OLYMPIA — Thurston County Superior Court Judge Chris Wickham on Wednesday denied a request from the Grays Harbor County commissioners to recuse himself and every other superior court judge in the state of Washington from presiding over the legal battle between the Grays Harbor County commissioners and the Grays Harbor Superior Court judges over who has the authority to set the judicial budget.
Wickham also rejected a notion offered by the attorney for the judges contending that the lawsuit filed by the judges is specific to Grays Harbor and doesn’t affect what happens in other counties.
“This does have statewide implications,” Wickham said, pointing out that all superior courts in the state rely on funding from the counties. “My understanding is whatever the result here will have statewide implications.”
Wickham said he didn’t necessarily want to preside over the case, but he simply can’t find another judge in the state of Washington willing to do it.
Wickham also agreed to review a number of recent security orders the Grays Harbor judges had issued in the wake of the March 9 attacks at the Grays Harbor County courthouse and heard extensive arguments about technical issues. Attorneys for both the commissioners and the judges said that was appropriate.
But, Wickham said he wasn’t quite sure if he wanted to tackle the issue of whether Juvenile Detention Center employees are county employees or state employees. The judges say they’re state employees; the county says they’re county employees. Wickham also wasn’t prepared to decide on the right of judges to order county staff to prevent access to judicial computers and emails from non-judicial staff. The commissioners say the judges overstepped their authority in issuing an “order of computer security” to prevent unauthorized access. The judges say they’re following the law. Wickham said those issues may need to be settled another time.
During a special hearing Wednesday morning, there was so much back and forth over technical issues that attorneys for the judges and the commissioners simply ran out of time to make their cases for whether Judge Wickham should order the commissioners to infuse the judges’ budget with $75,000 to stop the court from shutting down its operations when the court runs out of money in mid-November.
Arguments will continue at another hearing tentatively set for the week of Aug. 27.
The judges allege that the cuts imposed by the county commissioners in the 2012 judicial budget don’t allow the court to function properly and are a violation of the separation of powers doctrine, guaranteed by the Constitution. The commissioners say they have the right to cut the court’s budget and have filed a countersuit against the state, saying the state has failed in its duty to provide adequate funding for the counties. The state has denied the allegations. The lawsuit was filed last December.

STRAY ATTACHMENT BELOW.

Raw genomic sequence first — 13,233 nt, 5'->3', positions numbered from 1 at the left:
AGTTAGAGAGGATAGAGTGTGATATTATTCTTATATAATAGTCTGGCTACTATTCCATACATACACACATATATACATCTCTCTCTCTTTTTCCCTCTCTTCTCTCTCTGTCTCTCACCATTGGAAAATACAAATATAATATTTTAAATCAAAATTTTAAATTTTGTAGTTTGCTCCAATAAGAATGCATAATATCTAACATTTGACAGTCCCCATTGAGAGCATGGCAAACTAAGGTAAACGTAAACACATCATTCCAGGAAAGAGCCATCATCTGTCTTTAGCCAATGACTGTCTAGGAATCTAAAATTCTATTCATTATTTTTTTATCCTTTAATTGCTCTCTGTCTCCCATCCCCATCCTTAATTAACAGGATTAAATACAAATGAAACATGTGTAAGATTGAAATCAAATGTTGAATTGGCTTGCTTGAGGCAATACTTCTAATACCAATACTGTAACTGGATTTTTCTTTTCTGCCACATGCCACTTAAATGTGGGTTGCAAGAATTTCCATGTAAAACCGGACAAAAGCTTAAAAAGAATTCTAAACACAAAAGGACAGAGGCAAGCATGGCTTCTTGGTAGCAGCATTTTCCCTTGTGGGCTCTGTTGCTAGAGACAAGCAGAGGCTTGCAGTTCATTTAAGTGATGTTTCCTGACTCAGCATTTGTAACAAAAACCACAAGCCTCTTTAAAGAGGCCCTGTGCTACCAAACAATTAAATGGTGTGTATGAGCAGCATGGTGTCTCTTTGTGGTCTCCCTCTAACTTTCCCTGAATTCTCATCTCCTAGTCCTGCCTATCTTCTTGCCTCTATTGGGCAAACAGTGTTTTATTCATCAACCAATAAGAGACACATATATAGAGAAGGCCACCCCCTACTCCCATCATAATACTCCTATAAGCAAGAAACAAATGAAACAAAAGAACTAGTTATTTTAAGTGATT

The judges are represented by Special Attorney General Scott Missall. The commissioners are represented by Special Deputy Prosecutor Tom Fitzpatrick.
The state Attorney General’s Office is also involved to defend the state and made an appearance on Wednesday before Judge Wickham, but mainly left the back and forth to Missall and Fitzpatrick.
Back in April, the commissioners filed a motion asking for the court to recuse any sitting superior court judge. At that time, Wickham wrote to both parties suggesting retired Supreme Court Justice Gerry Alexander handle the case.
But the state objected to Alexander because of a speech he once made about judicial funding. Missall, representing the judges, agreed with the state’s objection.
Wickham told the parties on Wednesday that he and his staff had spent many hours trying to find another judge from a different county or the appeals court or a district court willing to take on the case.
No luck, he said. There were no other judges out there.
Fitzpatrick suggested an appeals court judge or a district court judge might hear the case. Wickham again stressed he couldn’t find a judge willing to take it on.
“I have gone to great lengths to find another judge and have come up empty,” the judge said.”If you know of such a judge please have him call me.”
“We all face the same challenges,” Wickham added. “The District Court goes to our county commission just as we do and we all face the same challenges, and frankly, they would appreciate as much as we would some kind of guarantee of some funding level because we’ve all struggled with the same issues.”
Wickham said the parties had more than six months to come up with a pro-tem judge and hadn’t done so. Still, he agreed to certify the issue for special review. Such a maneuver allows Fitzpatrick to directly appeal Wickham’s decision to preside over the case to the state Supreme Court.
Wickham said such an appeal is “not necessary, but wise and I will support that.”
Fitzpatrick said he’d consult with the commissioners before filing an appeal.
Wickham repeatedly said he didn’t feel comfortable with continuing the case, but said he really had no other choice since no other judges are available.